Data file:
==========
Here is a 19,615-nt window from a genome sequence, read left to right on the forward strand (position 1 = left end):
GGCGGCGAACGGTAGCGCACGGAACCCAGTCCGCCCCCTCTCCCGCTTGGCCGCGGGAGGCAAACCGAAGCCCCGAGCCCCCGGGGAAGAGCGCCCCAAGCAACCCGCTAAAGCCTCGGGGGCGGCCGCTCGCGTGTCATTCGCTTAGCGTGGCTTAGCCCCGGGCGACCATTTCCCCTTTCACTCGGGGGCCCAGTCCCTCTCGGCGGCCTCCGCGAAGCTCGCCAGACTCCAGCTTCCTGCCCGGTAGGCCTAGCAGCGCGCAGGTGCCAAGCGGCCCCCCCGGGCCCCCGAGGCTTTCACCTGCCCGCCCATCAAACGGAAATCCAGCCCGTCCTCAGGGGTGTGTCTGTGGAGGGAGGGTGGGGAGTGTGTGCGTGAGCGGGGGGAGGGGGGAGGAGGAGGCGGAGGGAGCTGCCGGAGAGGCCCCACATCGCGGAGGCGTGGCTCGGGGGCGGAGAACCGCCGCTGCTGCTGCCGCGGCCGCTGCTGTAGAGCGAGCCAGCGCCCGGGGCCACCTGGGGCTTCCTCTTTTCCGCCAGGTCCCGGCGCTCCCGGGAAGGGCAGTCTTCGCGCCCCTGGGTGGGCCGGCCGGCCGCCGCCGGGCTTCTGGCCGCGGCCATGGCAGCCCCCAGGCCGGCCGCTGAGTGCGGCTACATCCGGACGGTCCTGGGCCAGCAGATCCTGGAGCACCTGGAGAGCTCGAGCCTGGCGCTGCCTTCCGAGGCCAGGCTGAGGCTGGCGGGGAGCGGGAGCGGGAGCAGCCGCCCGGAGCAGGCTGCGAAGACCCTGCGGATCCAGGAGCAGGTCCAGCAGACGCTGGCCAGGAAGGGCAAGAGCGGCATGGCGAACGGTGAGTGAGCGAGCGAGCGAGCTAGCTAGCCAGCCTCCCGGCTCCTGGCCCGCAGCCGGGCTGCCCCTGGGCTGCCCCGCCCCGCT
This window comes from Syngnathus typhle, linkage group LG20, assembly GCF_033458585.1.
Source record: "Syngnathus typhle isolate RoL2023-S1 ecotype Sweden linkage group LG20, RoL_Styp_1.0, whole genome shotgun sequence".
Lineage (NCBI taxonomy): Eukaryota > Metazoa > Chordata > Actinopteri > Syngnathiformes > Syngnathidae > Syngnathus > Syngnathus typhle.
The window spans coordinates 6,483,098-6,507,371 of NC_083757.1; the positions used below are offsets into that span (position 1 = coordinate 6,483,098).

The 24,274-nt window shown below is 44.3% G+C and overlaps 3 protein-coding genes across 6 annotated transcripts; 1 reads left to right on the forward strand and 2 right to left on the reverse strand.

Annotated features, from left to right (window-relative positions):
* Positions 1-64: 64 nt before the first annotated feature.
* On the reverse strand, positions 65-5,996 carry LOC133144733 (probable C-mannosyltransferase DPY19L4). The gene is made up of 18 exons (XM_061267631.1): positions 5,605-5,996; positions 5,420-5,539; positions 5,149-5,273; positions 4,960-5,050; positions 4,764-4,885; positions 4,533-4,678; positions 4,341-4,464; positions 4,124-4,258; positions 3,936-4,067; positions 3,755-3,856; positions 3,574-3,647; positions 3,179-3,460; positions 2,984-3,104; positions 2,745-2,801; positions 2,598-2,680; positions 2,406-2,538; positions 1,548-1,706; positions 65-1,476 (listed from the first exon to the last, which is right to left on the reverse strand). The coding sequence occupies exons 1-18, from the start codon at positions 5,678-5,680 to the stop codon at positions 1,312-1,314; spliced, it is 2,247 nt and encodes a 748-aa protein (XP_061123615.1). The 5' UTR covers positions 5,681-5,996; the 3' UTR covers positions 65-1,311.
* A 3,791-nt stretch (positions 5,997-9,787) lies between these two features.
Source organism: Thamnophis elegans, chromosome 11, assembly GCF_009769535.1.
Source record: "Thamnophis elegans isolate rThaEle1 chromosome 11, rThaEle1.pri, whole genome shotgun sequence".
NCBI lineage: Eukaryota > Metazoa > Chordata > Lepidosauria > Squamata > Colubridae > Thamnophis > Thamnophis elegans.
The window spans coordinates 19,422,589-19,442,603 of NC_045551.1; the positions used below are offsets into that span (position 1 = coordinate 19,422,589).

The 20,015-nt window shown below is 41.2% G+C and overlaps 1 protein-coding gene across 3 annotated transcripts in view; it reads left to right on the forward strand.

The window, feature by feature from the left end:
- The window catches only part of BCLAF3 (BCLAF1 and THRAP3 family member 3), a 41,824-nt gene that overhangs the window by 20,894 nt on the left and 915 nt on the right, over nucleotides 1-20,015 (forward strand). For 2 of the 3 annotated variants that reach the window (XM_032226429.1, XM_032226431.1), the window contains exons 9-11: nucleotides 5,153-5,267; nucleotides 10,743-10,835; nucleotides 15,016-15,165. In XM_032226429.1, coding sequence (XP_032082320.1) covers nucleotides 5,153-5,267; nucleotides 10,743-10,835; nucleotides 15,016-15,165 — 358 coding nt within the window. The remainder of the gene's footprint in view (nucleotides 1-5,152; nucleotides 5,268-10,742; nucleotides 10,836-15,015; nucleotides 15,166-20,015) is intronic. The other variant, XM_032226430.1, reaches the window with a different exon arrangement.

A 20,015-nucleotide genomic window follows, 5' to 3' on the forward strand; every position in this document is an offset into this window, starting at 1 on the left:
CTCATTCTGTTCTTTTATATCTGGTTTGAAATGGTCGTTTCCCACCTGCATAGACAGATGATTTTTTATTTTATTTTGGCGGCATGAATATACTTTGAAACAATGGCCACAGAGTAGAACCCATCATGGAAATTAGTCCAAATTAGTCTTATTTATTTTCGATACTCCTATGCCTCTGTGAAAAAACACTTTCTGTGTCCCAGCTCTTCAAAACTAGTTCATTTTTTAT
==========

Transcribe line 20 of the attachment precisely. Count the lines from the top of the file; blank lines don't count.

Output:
CTCATTCTGTTCTTTTATATCTGGTTTGAAATGGTCGTTTCCCACCTGCATAGACAGATGATTTTTTATTTTATTTTGGCGGCATGAATATACTTTGAAACAATGGCCACAGAGTAGAACCCATCATGGAAATTAGTCCAAATTAGTCTTATTTATTTTCGATACTCCTATGCCTCTGTGAAAAAACACTTTCTGTGTCCCAGCTCTTCAAAACTAGTTCATTTTTTAT